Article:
To be… to be… to be… to be… to be… to be… – or not?

29th March 2013

In the diary next week are two Hamlets. On Monday afternoon I am introducing the 1964 television Hamlet at Elsinore at BFI Southbank, and then on Wednesday I have a ticket to the Royal Shakespeare Company’s new production in Stratford-upon-Avon. The former is showing as part of my Screen Plays season Classics on TV: Jacobean tragedy on the small screen. A co-production between BBC Television and Danmarks Radio, it is a fascinating adaptation with Christopher Plummer, Michael Caine, Robert Shaw and Donald Sutherland (and there are still a few tickets to be had). The RSC’s presentation, which stars Jonathan Slinger (above, with Luke Norris as Laertes) and is directed by David Farr, has had mixed reviews this week (Paul Taylor in the Independent largely pro, Michael Billington in the Guardian mixed and the Telegraph‘s Charles Spencer unenthusiastic), although everyone agrees that Slinger is compelling. All of which is my rationale for simply collecting seven versions of ‘To be or not to be’, starting with this one…

2. Laurence Olivier, 1948

3. Richard Burton, 1964

4. Kenneth Branagh, 1996

5. Ethan Hawke, 2000

6. Luke Kirby, from the television series Slings and Arrows, 2003-06

7. Rowan Atkinson and Hugh Laurie, ‘A small rewrite’, 1989


  1. Helene says:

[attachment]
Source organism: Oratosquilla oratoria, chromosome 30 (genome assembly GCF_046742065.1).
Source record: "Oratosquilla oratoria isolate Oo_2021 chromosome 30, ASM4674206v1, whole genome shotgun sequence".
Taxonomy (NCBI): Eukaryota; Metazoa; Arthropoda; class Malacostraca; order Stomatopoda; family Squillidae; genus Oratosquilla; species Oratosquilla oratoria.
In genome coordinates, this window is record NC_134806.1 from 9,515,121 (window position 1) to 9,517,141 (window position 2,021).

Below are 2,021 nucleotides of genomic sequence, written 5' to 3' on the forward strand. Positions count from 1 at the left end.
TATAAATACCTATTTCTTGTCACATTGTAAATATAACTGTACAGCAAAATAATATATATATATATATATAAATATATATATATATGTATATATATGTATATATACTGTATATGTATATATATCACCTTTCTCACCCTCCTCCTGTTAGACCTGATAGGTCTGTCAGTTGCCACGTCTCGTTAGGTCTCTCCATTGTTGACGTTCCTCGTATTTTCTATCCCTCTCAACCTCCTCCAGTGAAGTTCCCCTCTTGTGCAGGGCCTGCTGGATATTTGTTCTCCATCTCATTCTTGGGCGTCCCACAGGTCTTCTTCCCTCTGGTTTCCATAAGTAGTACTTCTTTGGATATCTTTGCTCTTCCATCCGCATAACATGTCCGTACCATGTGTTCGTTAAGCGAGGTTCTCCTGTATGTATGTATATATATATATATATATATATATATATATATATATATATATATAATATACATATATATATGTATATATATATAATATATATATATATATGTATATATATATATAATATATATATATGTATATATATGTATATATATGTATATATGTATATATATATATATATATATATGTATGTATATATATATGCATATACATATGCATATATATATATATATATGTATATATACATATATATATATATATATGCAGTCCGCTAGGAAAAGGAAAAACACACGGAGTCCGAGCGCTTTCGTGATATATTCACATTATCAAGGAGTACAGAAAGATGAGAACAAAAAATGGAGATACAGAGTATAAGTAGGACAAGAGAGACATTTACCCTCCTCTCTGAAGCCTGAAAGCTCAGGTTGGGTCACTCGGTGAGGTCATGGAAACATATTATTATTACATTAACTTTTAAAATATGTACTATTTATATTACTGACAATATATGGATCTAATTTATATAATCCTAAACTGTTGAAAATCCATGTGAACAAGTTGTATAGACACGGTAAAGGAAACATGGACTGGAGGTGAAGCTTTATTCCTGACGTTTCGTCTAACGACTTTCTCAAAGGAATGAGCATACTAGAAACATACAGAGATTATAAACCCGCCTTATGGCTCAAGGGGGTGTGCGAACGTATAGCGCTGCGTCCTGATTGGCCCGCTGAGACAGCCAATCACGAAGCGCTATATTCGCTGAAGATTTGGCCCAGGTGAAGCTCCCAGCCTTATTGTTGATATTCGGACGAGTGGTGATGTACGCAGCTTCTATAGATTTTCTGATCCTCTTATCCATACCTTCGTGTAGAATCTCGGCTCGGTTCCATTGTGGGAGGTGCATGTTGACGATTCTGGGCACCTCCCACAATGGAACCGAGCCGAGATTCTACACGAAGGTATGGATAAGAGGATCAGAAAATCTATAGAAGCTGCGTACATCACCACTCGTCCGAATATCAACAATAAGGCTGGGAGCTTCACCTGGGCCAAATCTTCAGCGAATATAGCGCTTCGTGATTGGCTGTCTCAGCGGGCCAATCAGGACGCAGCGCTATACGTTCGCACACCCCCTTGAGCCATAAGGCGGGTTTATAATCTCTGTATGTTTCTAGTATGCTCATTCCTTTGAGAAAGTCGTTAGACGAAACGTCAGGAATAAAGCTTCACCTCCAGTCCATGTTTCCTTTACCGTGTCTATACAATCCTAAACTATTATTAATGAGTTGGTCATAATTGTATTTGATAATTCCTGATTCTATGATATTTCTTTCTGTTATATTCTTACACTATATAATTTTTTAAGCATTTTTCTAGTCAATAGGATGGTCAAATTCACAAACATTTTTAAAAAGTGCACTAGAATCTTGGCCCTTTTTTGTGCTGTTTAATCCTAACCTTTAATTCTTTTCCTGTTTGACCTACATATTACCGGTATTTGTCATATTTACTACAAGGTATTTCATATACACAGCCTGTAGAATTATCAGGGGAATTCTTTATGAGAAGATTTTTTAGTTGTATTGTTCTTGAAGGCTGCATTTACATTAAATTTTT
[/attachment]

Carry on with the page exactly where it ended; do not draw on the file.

I’ve seen the 1948 Hamlet with Olivier, but compared to the 2009 David Tennant version, the 1948 film appears weak. Which goes to show that it isn’t only about the actor … it’s about the entire production that draws one in.

  2. As I seem to be in a Hamlet kick at the moment (and I am coming to the BFI screening on Monday), I enjoyed the different renditions immensely.

    Although no collection is complete without this version:

    “This is a book with jigsaws in it, Brian”. This sums up Hamlet nicely.

  3. A somewhat familiar list. Here are seven rather fine alternatives: (inspired multiperformer version by the Hillside Student Community) (another good multi-performer rendition from the Australian Theatre for Young People) (in the original Klingon) (a wistful sock puppet) (a female Hamlet from Amy Walker, while flossing) (and an egg)

    and not forgetting the 365 renditions of the soliloquy by Shaktim, ‘The Hamlet of YouTube’:

    OK, that’s 371 alternatives. See you soon at the NFT.

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